Billy takes Delta and her daughter to safety before the Bannermen can arrive.

Delta and the BannermenSue: He must have the serious horn to go to all this trouble. I just don’t see what she’s got that Ray hasn’t. Except for an alien kid and a face that doesn’t crack a smile.

Gavrok and his Bannermen attack Goronwy’s house but the only casualty is a radio set.

Sue: What a shame. I really liked that radio.

Gavrok and his men search the cottage but the Doctor has set a trap.

Sue: That shelf must be possessed – it’s actually throwing boxes at them! What the ****?

Billy tells Delta that he wants to become a Chimeron.

Delta and the BannermenSue: (singing) “You’re the one that I want. Ooh ooh ooh, honey.” Seriously, what does he see in her?

And then Sue thinks she recognises one of the Bannermen.

Sue: Gangnam style!

And then she loses her patience.

Sue: It’s as if somebody has been given the keys to Doctor Who and they thought, I know, let’s take it as far away from what Doctor Who is normally like and let’s see what happens. And what happens is basically shit.

When the Bannermen attack, the Doctor amplifies Delta’s scream into a weapon.

Sue: Butlins wouldn’t let them break the windows. What a shame.

Delta and the BannermenThe Chimeron’s scream is far too much for the Bannermen to take.

Sue: This is what I look like when I’m listening to Keff McCulloch.

Gavrok stumbles into a sonic cone, and the music sting that accompanies his death makes us howl with laughter.

The Doctor gives Weissmuller and Hawk their satellite back.

Sue: What was the ****ing point of those two?

Billy prepares to leave the planet with Delta. The radio plays Who’s Sorry Now? in the background.

Sue: He’ll be the one who’s sorry when he finds out she has a penis. All the women from her planet have one.

When Billy bids Ray farewell, Sue’s jaw is on the floor.

Delta and the BannermenSue: Not only is he the most unconvincing character ever to appear in Doctor Who, it’s one of the worst performances, too.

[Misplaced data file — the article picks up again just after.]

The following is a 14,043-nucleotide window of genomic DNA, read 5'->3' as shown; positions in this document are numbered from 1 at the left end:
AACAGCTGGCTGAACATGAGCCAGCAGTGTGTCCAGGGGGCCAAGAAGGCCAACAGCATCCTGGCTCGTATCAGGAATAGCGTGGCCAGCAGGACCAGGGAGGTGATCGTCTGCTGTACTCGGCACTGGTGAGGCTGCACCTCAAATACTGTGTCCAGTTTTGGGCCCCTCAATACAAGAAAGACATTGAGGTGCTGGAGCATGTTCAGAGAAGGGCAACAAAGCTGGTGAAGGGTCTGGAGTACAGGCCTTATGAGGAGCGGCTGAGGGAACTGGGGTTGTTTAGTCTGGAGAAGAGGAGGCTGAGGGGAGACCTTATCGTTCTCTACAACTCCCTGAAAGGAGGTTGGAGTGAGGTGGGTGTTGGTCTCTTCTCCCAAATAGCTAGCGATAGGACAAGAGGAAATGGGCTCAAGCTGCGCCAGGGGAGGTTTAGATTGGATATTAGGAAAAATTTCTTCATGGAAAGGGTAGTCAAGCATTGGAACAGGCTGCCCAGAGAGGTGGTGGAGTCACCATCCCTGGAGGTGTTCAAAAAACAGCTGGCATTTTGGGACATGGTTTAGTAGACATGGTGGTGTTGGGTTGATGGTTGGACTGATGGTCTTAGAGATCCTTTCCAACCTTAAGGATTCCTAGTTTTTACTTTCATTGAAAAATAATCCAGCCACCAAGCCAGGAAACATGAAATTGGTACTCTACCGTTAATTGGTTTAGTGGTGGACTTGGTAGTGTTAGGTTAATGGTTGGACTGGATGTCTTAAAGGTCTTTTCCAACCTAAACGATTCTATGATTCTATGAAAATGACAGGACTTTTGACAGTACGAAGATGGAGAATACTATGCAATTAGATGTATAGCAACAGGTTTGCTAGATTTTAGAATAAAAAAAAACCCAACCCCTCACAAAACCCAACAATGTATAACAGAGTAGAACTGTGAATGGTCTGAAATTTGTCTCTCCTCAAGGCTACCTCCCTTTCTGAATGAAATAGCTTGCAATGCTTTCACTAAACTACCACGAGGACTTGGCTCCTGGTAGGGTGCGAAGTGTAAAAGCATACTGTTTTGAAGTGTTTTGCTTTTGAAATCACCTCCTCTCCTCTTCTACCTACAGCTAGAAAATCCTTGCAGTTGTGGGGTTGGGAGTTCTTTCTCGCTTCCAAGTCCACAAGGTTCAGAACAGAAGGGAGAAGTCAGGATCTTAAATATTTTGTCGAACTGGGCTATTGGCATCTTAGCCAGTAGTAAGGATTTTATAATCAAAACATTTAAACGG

Before he leaves, Goronwy gives the Doctor a jar of hibiscus blossom.

Me: You know, I’m sure the old beekeeper is supposed to be a Time Lord.
Sue: Eh? Are you mad? He’s just a bloke who like bees.
Me: I’m sure there’s a reason for it. I definitely read it somewhere. Maybe we missed something?
Sue: You fans need to give your heads a shake.


The Score

Sue: That was Doctor Who made for 7 year-old children with very low attention spans. It’s a shame because I really liked the idea and the first episode wasn’t that bad. But it felt apart really quickly and in the end, it just got on my tits. That’s why there isn’t a documentary on the DVD; no one wants to admit responsibility for it.



Next Time




  1. Dave Sanders  February 21, 2013

    …And the bus needs Katy Manning on it doing her best Stan Buter impression.

  2. Simon Harries  February 21, 2013

    My memory of this show when I first saw it, aged 16, was that it was my second favourite of the season. I liked the cast – well, I liked Ken Dodd, Hugh Lloyd and Richard Davies – and I thought Billy was good (!) and that some of the jaunty tunes were good, compared to what Keff had done before. But I haven’t watched it since the 90s. Maybe I should give it another look and I might draw the same conclusions as you both!!

  3. BWT  February 21, 2013

    This one is still something of a mystery to me. Due to work commitments I missed every single episode of this one on original broadcast. I once caught a repeat with the Ken Dodd bits. Later I caught the Doctor’s “Love has never been known for it’s rationality” speech, which did little to sell the depth of McCoy’s portrayal. And since then…? I’ve never seen it since. Is it work me looking again?

    • BWT  February 21, 2013

      Sue: “Is Mel dressed for a job interview? She’s looking very smart. Whatever it is, I hope she gets it.”

  4. matthewkilburn  February 21, 2013

    I’ve always thought this really wanted to be shot on film and shown as a self-aware Screen One, or possibly Screen Two where it could have been shown greater indulgence. There is something salvageable in there, but no-one seems really sure about what they are doing, there are too many characters rushing about without development in script or performance, and the music is of course a giant step backwards. My sixteen-year-old self would have agreed with Sue more than my forty-two-year-old self does, but it’s a close-run thing.

    • Dave Sanders  February 21, 2013

      Never mind Screen Two, a lot of it could have used a Take Two.

      • Matthew Kilburn  February 21, 2013


      • Wholahoop  February 22, 2013

        Whereas it ended up as a great big number 2, hence the score it got

  5. Lewis Christian  February 21, 2013

    I love this one. It’s an RTD ‘romp’ 20 years early, essentially. Flying bus, Wales, poppy/light hearted style and music…